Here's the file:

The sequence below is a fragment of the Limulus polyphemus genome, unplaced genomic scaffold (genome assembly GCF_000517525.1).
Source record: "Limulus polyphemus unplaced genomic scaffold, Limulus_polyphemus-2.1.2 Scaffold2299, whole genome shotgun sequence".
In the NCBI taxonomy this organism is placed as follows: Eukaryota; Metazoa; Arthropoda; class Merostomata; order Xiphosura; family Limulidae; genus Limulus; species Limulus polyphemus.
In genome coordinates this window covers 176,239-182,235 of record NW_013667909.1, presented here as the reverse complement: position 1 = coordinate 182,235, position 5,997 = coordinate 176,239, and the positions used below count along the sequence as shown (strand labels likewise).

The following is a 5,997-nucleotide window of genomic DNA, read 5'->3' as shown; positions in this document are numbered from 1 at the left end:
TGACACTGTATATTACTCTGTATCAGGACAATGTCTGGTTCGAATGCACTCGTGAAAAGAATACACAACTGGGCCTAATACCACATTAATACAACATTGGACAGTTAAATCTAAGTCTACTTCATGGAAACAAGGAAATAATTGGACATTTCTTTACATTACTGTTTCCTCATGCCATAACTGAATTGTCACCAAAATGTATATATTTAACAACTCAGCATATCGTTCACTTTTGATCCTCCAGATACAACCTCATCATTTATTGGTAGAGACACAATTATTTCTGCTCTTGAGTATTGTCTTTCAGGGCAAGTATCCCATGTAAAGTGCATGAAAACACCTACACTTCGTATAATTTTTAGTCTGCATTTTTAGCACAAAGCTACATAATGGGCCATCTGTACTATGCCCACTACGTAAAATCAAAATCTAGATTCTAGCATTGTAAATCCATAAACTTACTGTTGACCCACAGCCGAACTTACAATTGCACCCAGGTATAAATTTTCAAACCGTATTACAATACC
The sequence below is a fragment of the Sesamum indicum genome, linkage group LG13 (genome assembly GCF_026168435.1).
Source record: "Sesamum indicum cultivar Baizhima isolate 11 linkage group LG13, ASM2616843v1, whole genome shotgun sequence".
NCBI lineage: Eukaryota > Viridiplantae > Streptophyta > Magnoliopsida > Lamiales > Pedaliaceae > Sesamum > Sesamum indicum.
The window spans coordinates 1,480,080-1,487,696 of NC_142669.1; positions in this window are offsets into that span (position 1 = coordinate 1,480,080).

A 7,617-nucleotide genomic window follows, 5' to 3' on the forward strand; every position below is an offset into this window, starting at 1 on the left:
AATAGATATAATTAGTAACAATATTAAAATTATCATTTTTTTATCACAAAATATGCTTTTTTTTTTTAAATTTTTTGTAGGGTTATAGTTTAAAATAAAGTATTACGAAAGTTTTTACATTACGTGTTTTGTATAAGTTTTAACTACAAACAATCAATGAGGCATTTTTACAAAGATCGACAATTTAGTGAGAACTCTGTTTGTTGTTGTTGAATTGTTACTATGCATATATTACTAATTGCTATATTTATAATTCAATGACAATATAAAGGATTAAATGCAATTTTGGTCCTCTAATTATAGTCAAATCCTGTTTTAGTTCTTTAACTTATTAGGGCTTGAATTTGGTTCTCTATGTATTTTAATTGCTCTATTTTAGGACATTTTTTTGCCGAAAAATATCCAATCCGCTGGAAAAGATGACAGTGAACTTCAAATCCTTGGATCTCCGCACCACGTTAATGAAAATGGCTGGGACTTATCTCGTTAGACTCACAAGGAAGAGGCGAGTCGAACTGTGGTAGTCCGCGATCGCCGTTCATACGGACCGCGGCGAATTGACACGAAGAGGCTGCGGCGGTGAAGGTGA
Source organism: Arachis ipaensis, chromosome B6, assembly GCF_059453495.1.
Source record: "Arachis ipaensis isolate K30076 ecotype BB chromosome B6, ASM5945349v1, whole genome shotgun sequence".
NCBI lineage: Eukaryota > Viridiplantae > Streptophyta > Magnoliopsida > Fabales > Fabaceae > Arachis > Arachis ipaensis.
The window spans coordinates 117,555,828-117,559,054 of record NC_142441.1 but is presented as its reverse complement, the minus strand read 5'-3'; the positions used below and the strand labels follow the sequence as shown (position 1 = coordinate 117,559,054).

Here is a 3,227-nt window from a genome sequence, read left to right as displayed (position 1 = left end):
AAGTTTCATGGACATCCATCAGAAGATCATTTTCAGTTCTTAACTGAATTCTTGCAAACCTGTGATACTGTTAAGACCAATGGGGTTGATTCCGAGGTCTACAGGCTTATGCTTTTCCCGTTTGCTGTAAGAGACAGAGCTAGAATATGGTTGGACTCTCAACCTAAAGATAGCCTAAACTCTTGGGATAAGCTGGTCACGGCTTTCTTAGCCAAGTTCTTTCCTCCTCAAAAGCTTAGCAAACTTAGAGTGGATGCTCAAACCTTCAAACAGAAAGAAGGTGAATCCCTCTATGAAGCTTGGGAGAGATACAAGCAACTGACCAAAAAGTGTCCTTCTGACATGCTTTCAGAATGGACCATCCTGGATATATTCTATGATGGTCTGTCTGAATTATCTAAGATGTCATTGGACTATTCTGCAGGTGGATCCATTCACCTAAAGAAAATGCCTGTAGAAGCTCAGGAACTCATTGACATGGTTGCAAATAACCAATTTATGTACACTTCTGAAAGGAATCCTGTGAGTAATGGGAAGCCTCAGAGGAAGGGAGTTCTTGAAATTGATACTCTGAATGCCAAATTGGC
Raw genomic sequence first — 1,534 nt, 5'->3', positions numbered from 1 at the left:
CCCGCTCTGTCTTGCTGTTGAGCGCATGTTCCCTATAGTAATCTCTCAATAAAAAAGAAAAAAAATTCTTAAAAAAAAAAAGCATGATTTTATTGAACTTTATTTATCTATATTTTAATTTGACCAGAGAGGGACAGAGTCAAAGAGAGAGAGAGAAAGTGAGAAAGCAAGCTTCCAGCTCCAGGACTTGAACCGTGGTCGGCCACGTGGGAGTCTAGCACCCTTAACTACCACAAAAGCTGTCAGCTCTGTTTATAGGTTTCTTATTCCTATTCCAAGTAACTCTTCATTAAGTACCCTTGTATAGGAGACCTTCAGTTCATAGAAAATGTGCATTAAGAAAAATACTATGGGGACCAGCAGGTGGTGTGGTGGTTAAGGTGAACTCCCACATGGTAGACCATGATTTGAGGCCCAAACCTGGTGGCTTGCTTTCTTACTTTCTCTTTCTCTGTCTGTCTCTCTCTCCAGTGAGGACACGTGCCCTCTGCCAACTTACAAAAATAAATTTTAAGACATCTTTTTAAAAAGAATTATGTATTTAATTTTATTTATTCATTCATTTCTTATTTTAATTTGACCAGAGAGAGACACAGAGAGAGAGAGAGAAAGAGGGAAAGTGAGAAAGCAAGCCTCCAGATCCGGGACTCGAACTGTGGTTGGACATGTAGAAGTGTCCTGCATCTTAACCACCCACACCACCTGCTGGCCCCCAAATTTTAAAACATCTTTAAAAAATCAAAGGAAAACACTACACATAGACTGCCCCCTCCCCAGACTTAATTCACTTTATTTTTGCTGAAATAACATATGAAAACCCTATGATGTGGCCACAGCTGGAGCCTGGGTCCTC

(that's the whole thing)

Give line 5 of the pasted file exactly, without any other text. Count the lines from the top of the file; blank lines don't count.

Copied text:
The following is a 5,997-nucleotide window of genomic DNA, read 5'->3' as shown; positions in this document are numbered from 1 at the left end: